I sent them an email asking this.  Here was their response:

Quote:

Thank you for your interest in Swingbyte! Before you take a swing with our device, you must pick which club you are using. We have loaded in standard data for each club, but give you the ability to customize each dimension to match the clubs in your bag.

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Originally Posted by jamo

Some of the nicer ones do. Not in every hitting bay, of course.



Out of curiosity - how much do they charge to use it?

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Quote:
Thanks. I'll look into it.

Its pretty cool.  I use it mainly for wedges, practicing my Pelz dead hands swing over and over and over looking at face angle, tempo and clubhead speed (and trying to have them always be the same).  Driver it is not very good, because it doesn't do well with AoA.  The launching pod also severely masks fat shots, so if you have contact problems it probably isn't for you.  All that said, its a badass home setup that doesn't require much cash or space (all told, probably cost me $900 to set it up, and I use it most nights).

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Originally Posted by iacas

The word around the PGA show was that once you got above 85 MPH the data got really shaky.



I've got one on pre-order and can't wait.  As for "shaky" data, can't be any worse than some of the large retail box stores' "fitting" systems that claim i carry my driver 320 yards whereas on the course its no where near that number.  Point being, i'm not expecting a $150 portable trackman but something to measure "relative progress" as in seeing my club head speed increase, my swing path improve, etc. I don't care if this device says i'm swinging the big stick on average at 120 mph when in fact i'm really swinging on average 110 mph as long as it works well enough to tell me that my average club head speed has increased, regardless of whether or not the actual #'s are off.  More importantly, I love the 3d rendering of the swing and that's what intrigues me the most, for it to be accurate enough to capture my swing plane and let me know immediately how much to the inside or ott I was in any given swing. Not to mention, this is something that you can use indoors during the winter with foam balls and still get some useful feedback. And well, the icing on the cake is if this device turns out to be complete garbage, there is a 30 day no questions asked return policy  :)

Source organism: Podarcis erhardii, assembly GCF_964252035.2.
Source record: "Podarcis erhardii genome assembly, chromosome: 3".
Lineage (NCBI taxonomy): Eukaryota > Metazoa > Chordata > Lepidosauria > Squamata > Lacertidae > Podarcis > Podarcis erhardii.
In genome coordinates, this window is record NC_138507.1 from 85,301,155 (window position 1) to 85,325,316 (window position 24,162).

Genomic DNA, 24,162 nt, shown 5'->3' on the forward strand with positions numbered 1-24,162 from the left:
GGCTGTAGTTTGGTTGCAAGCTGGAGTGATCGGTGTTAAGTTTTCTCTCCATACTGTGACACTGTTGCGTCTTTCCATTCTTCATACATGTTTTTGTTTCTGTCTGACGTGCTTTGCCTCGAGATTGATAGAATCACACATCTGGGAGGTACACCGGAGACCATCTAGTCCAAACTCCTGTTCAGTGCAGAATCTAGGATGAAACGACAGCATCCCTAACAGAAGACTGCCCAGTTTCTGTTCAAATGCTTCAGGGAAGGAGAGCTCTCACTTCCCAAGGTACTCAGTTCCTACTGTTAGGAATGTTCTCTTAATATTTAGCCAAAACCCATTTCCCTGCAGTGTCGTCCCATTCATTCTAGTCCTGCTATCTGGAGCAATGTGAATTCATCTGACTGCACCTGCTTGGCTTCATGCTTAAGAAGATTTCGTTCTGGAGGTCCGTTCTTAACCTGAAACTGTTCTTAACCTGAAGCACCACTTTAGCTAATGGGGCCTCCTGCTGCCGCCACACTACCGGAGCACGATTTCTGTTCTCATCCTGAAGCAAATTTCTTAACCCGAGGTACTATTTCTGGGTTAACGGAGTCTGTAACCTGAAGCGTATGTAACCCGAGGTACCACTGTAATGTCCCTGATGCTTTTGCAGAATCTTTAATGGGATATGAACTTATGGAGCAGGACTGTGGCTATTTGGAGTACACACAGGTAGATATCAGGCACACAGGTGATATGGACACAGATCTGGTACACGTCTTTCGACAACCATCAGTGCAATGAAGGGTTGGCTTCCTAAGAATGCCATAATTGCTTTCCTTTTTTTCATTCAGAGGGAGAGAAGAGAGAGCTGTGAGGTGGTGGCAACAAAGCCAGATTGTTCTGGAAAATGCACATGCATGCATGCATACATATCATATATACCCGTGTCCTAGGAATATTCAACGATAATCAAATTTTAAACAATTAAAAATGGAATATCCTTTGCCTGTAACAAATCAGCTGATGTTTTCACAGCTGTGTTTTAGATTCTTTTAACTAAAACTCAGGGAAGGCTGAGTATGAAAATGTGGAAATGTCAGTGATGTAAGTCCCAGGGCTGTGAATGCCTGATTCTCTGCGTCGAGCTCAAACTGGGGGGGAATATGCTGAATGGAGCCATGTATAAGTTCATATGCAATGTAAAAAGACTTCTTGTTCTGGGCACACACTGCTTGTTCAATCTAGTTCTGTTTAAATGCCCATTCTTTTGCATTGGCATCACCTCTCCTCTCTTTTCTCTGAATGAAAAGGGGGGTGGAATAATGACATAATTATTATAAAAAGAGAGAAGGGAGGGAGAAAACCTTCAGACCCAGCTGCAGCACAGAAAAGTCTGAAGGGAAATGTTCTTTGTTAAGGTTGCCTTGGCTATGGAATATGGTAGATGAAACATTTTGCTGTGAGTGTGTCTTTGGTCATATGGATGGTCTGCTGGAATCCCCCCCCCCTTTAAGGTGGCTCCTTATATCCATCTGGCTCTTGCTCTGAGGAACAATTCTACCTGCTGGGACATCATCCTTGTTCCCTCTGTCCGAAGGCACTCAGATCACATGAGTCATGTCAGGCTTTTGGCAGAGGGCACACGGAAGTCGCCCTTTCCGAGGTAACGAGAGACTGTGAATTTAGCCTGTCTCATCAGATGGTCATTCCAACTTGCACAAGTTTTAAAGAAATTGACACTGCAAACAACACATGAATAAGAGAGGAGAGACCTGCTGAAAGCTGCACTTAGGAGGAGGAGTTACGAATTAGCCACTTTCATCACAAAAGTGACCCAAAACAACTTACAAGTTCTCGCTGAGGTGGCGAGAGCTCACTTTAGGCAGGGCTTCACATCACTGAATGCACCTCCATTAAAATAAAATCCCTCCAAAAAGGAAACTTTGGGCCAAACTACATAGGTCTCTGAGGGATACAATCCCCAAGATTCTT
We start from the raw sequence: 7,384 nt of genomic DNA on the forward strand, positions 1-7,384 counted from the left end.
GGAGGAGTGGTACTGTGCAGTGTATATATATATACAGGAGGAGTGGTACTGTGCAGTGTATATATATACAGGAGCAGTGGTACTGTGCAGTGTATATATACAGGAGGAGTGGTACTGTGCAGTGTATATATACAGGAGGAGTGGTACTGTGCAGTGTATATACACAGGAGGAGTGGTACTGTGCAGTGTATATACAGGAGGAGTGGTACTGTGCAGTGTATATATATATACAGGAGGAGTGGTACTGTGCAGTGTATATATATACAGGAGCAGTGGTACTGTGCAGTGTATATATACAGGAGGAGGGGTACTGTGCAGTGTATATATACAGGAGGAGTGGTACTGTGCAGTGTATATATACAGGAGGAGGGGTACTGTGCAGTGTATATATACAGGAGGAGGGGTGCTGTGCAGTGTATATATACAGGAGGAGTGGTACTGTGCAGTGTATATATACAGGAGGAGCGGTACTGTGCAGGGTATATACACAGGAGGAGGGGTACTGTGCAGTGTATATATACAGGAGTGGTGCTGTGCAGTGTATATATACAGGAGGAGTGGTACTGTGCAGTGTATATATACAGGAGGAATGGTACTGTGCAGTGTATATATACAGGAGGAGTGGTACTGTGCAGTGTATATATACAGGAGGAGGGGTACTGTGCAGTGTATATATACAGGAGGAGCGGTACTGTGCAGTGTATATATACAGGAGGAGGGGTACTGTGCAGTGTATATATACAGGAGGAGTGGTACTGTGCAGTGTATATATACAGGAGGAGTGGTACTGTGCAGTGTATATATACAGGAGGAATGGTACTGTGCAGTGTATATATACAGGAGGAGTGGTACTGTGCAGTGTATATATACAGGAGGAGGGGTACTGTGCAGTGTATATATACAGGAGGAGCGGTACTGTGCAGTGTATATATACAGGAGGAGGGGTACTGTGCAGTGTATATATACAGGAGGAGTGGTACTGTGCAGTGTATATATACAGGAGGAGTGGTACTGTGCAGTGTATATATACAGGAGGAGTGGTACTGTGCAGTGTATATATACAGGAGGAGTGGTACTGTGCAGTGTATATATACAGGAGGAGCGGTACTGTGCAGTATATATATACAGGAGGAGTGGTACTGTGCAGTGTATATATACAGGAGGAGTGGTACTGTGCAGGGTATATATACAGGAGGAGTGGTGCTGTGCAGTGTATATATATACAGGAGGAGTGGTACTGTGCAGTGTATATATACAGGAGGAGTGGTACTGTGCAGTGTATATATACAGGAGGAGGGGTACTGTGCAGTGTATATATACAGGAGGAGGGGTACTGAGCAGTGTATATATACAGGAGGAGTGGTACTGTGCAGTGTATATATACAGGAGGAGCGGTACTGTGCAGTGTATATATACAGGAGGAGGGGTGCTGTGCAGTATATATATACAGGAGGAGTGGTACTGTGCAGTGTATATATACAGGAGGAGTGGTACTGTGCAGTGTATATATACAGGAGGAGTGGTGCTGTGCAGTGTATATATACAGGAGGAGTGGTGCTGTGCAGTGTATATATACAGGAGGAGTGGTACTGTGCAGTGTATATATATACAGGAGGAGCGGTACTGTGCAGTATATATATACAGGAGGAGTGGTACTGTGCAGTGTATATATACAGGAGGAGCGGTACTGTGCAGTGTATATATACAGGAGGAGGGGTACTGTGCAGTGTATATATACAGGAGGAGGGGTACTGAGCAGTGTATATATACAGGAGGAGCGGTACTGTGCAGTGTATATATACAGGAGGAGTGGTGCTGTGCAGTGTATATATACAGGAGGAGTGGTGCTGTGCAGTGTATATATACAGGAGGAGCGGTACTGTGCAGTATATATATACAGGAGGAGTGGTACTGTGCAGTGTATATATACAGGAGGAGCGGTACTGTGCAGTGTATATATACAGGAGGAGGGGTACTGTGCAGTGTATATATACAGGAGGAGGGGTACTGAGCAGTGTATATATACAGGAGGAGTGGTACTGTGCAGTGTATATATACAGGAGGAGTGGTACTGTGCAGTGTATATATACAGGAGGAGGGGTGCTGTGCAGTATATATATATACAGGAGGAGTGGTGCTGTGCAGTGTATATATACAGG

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On another golf site, one of the swingbyte developers posted and said basically above 90mph, you need to tell the program a bit more information (shaft flex) in order to be accurate. He claimed that swing speed was +-2mph of a radar system. Who knows what the reality is. The other thing to remember is that this is a clubhead monitoring system while trackman can monitor the ball.  If they quote you something like distance, you will have to remember that is just a guess and not a measured quantity.

Originally Posted by ERdiesel

I've got one on pre-order and can't wait.  As for "shaky" data, can't be any worse than some of the large retail box stores' "fitting" systems that claim i carry my driver 320 yards whereas on the course its no where near that number.  Point being, i'm not expecting a $150 portable trackman but something to measure "relative progress" as in seeing my club head speed increase, my swing path improve, etc. I don't care if this device says i'm swinging the big stick on average at 120 mph when in fact i'm really swinging on average 110 mph as long as it works well enough to tell me that my average club head speed has increased, regardless of whether or not the actual #'s are off.  More importantly, I love the 3d rendering of the swing and that's what intrigues me the most, for it to be accurate enough to capture my swing plane and let me know immediately how much to the inside or ott I was in any given swing. Not to mention, this is something that you can use indoors during the winter with foam balls and still get some useful feedback. And well, the icing on the cake is if this device turns out to be complete garbage, there is a 30 day no questions asked return policy  :)